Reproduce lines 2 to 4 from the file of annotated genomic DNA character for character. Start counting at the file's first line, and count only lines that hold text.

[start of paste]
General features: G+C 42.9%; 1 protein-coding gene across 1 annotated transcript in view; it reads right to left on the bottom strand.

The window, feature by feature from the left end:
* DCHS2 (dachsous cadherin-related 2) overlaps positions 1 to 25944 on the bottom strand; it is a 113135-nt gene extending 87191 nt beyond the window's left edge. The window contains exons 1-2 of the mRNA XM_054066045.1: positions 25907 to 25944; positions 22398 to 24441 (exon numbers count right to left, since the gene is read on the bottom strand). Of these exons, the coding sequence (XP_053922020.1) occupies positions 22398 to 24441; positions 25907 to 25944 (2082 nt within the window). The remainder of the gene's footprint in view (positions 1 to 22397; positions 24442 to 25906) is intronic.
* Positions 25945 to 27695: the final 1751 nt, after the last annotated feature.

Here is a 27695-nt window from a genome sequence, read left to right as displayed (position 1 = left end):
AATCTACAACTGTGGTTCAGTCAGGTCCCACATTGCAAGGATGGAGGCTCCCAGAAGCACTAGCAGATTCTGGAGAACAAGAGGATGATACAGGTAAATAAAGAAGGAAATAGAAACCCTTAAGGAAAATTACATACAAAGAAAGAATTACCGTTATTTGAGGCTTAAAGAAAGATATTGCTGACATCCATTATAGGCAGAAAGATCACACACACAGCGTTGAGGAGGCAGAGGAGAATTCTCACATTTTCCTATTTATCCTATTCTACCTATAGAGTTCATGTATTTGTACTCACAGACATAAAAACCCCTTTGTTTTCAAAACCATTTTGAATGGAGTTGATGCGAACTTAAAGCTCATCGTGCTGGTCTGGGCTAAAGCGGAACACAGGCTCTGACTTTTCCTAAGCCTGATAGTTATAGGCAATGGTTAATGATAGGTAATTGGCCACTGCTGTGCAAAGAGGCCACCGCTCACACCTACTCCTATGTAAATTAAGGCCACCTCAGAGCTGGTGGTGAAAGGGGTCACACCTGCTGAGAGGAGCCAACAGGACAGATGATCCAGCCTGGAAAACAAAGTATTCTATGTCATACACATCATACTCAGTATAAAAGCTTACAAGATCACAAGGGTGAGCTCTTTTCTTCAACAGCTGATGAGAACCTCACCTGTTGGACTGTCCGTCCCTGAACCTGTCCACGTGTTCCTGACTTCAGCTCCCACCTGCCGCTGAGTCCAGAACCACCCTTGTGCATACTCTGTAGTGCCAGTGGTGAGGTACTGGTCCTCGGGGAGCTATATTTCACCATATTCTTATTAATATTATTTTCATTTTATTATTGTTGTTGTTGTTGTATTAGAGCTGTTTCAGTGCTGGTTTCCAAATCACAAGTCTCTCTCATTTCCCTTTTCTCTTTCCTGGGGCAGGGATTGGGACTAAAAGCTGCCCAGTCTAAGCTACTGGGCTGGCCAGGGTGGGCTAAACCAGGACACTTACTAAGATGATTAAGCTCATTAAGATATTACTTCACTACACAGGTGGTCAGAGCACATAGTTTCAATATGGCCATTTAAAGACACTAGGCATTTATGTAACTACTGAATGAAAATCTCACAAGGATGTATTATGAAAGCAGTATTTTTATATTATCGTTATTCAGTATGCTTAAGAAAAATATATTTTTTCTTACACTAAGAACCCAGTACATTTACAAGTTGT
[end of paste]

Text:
The window, feature by feature from the left end:
* DCHS2 (dachsous cadherin-related 2) overlaps positions 1 to 25944 on the bottom strand; it is a 113135-nt gene extending 87191 nt beyond the window's left edge. The window contains exons 1-2 of the mRNA XM_054066045.1: positions 25907 to 25944; positions 22398 to 24441 (exon numbers count right to left, since the gene is read on the bottom strand). Of these exons, the coding sequence (XP_053922020.1) occupies positions 22398 to 24441; positions 25907 to 25944 (2082 nt within the window). The remainder of the gene's footprint in view (positions 1 to 22397; positions 24442 to 25906) is intronic.
* Positions 25945 to 27695: the final 1751 nt, after the last annotated feature.